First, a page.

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What is Deep Tissue Massage?

Muscle illness, injury and prolonged immobility can cause muscle and the muscle-encasing facia to become stiff, hardened or stuck to adjacent structures causing pain and impaired muscle function. These stressed and damaged muscle can block nutrients and oxygen from being released and taken up by surrounding muscles resulting in inflammation and buildup of toxin.

Deep tissue massage is a technique that involves strong pressure exerted by the therapist in order to penetrate to these deep muscles and facia. The benefits of this technique are multiple. Deep tissue massage can break up scar tissue from older injuries. This form of massage releases the build up of toxin associated with pain, stress and inflammation. With the release of toxin, blood and oxygen can be released throughout the body. The Journal of Clinical Psychiatry found that deep tissue massage reduces stress hormone levels, decreases heart rate and boosts mood by releasing oxytoxcin and serotonin.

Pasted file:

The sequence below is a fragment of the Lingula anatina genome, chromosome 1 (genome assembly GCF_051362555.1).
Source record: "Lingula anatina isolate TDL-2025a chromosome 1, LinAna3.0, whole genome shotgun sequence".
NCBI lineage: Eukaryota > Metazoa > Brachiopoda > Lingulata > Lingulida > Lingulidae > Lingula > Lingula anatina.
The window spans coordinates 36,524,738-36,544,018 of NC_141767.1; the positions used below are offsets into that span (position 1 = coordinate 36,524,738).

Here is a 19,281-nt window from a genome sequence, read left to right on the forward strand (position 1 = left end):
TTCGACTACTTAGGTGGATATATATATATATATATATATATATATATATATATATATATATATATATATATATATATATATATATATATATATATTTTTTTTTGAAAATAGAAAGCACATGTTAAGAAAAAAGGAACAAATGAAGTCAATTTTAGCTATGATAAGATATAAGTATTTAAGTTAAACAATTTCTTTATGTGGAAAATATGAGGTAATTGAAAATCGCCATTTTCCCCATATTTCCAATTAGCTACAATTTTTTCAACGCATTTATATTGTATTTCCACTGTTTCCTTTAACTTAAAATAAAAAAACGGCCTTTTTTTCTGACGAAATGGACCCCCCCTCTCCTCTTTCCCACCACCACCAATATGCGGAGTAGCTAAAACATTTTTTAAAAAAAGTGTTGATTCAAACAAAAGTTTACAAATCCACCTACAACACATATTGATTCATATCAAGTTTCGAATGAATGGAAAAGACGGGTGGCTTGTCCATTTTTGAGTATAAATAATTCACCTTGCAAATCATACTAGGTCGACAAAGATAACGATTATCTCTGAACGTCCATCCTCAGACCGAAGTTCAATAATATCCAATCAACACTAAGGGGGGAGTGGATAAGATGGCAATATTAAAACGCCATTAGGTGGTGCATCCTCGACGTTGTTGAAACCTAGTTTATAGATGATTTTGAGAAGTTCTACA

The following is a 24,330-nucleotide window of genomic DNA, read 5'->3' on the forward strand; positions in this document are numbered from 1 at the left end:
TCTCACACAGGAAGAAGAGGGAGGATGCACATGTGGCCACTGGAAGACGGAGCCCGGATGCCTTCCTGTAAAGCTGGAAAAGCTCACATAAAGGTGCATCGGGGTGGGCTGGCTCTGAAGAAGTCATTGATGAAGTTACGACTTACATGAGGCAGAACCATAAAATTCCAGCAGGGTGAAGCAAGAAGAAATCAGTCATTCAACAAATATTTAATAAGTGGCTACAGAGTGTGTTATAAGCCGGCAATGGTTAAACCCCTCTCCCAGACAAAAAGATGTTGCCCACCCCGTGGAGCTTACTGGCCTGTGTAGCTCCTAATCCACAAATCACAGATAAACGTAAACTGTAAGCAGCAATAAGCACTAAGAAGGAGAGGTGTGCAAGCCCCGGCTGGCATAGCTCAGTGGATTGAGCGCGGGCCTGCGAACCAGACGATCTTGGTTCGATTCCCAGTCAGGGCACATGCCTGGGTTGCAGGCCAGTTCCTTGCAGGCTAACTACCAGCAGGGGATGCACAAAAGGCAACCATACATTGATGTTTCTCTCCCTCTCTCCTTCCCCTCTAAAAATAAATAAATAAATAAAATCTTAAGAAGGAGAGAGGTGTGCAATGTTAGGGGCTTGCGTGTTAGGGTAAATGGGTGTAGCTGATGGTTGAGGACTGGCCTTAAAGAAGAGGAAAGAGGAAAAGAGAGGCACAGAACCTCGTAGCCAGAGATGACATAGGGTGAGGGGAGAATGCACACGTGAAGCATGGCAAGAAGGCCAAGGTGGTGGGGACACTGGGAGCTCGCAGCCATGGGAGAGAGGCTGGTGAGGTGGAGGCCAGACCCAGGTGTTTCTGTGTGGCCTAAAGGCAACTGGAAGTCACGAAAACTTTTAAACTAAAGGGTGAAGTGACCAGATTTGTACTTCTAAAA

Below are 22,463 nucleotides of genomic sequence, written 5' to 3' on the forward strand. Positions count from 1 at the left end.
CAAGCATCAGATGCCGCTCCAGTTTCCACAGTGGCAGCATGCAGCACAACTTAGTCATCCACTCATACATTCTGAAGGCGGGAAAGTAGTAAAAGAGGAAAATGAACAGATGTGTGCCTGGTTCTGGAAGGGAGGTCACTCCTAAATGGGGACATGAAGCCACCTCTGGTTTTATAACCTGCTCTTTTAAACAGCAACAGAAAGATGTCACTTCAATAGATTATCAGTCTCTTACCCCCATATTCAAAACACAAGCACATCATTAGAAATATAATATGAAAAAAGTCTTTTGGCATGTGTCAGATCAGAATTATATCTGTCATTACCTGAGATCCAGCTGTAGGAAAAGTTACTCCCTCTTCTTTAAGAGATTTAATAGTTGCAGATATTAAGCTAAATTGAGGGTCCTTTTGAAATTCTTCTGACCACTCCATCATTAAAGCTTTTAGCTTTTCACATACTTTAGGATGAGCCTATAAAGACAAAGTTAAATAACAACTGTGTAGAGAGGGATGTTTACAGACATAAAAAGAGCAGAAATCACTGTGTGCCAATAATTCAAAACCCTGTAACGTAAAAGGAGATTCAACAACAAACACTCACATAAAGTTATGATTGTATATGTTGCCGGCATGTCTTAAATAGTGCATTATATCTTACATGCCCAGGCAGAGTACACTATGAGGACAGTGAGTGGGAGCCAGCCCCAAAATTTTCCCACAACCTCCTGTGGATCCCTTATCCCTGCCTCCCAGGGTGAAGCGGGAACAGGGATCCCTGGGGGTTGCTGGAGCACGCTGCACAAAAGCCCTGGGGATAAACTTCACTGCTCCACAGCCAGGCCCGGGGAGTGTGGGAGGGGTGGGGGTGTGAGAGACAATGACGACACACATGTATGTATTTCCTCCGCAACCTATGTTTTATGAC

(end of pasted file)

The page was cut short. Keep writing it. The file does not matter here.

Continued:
What should you expect when receiving a deep tissue massage? The therapist typically uses knuckles, fists, elbows and forearms when applying pressure to muscle groups. The pace tends to be slower than that of other massage techniques so the therapist can obtain a sense of problem areas and subsequently apply careful and sensitive pressure to achieve a comfortable and lasting muscle release. Deep tissue massage, however, may cause temporary or delayed-onset of soreness and tenderness because of the release of toxins like lactic acid. Patients are expected to properly hydrate before and after a massage flush out these toxins. Stretching before and after a massage will also help reduce soreness and speed recovery and muscle function. Furthermore, a good way to recover is to soak in a warm bath with epsom salts - a salt that draws out the toxins and promotes muscle recovery. Icing persistent painful areas is also recommended.